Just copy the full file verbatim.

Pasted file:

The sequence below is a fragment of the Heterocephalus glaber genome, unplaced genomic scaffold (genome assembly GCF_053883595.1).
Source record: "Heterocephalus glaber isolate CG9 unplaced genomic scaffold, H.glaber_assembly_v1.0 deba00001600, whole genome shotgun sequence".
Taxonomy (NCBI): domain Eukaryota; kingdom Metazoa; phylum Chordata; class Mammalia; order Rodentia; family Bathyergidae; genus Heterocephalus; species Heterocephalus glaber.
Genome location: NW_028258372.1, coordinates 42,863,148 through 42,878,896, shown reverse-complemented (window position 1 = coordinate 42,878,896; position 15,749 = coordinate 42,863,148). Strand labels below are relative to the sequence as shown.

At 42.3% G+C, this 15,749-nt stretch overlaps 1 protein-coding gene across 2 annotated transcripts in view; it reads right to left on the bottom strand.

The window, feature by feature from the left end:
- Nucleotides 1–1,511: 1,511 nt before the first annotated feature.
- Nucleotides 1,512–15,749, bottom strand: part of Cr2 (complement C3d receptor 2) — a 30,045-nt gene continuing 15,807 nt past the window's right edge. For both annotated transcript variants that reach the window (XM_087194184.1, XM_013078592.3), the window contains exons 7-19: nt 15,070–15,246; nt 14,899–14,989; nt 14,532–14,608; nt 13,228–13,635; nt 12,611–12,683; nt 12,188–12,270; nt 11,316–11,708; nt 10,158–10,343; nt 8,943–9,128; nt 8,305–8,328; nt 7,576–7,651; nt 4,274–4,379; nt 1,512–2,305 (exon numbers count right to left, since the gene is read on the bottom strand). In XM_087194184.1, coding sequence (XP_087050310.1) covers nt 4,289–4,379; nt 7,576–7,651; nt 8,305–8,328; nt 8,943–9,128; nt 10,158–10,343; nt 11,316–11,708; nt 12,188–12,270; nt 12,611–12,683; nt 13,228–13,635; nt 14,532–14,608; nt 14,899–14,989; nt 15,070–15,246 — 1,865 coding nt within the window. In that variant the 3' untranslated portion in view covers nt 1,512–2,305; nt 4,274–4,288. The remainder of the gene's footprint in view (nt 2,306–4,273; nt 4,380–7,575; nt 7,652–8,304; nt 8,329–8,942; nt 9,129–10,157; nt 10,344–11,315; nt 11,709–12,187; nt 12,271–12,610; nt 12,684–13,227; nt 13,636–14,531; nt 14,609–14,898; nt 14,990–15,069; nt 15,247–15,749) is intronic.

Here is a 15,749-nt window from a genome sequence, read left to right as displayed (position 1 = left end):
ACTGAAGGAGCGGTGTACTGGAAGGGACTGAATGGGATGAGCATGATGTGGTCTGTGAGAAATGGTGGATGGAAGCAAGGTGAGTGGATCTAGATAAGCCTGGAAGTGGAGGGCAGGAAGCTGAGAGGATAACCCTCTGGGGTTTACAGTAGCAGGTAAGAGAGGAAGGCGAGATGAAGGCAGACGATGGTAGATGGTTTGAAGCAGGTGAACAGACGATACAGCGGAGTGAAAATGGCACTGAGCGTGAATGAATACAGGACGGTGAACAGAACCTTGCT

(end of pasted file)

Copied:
The sequence below is a fragment of the Heterocephalus glaber genome, unplaced genomic scaffold (genome assembly GCF_053883595.1).
Source record: "Heterocephalus glaber isolate CG9 unplaced genomic scaffold, H.glaber_assembly_v1.0 deba00001600, whole genome shotgun sequence".
Taxonomy (NCBI): domain Eukaryota; kingdom Metazoa; phylum Chordata; class Mammalia; order Rodentia; family Bathyergidae; genus Heterocephalus; species Heterocephalus glaber.
Genome location: NW_028258372.1, coordinates 42,863,148 through 42,878,896, shown reverse-complemented (window position 1 = coordinate 42,878,896; position 15,749 = coordinate 42,863,148). Strand labels below are relative to the sequence as shown.

At 42.3% G+C, this 15,749-nt stretch overlaps 1 protein-coding gene across 2 annotated transcripts in view; it reads right to left on the bottom strand.

The window, feature by feature from the left end:
- Nucleotides 1–1,511: 1,511 nt before the first annotated feature.
- Nucleotides 1,512–15,749, bottom strand: part of Cr2 (complement C3d receptor 2) — a 30,045-nt gene continuing 15,807 nt past the window's right edge. For both annotated transcript variants that reach the window (XM_087194184.1, XM_013078592.3), the window contains exons 7-19: nt 15,070–15,246; nt 14,899–14,989; nt 14,532–14,608; nt 13,228–13,635; nt 12,611–12,683; nt 12,188–12,270; nt 11,316–11,708; nt 10,158–10,343; nt 8,943–9,128; nt 8,305–8,328; nt 7,576–7,651; nt 4,274–4,379; nt 1,512–2,305 (exon numbers count right to left, since the gene is read on the bottom strand). In XM_087194184.1, coding sequence (XP_087050310.1) covers nt 4,289–4,379; nt 7,576–7,651; nt 8,305–8,328; nt 8,943–9,128; nt 10,158–10,343; nt 11,316–11,708; nt 12,188–12,270; nt 12,611–12,683; nt 13,228–13,635; nt 14,532–14,608; nt 14,899–14,989; nt 15,070–15,246 — 1,865 coding nt within the window. In that variant the 3' untranslated portion in view covers nt 1,512–2,305; nt 4,274–4,288. The remainder of the gene's footprint in view (nt 2,306–4,273; nt 4,380–7,575; nt 7,652–8,304; nt 8,329–8,942; nt 9,129–10,157; nt 10,344–11,315; nt 11,709–12,187; nt 12,271–12,610; nt 12,684–13,227; nt 13,636–14,531; nt 14,609–14,898; nt 14,990–15,069; nt 15,247–15,749) is intronic.

Here is a 15,749-nt window from a genome sequence, read left to right as displayed (position 1 = left end):
ACTGAAGGAGCGGTGTACTGGAAGGGACTGAATGGGATGAGCATGATGTGGTCTGTGAGAAATGGTGGATGGAAGCAAGGTGAGTGGATCTAGATAAGCCTGGAAGTGGAGGGCAGGAAGCTGAGAGGATAACCCTCTGGGGTTTACAGTAGCAGGTAAGAGAGGAAGGCGAGATGAAGGCAGACGATGGTAGATGGTTTGAAGCAGGTGAACAGACGATACAGCGGAGTGAAAATGGCACTGAGCGTGAATGAATACAGGACGGTGAACAGAACCTTGCT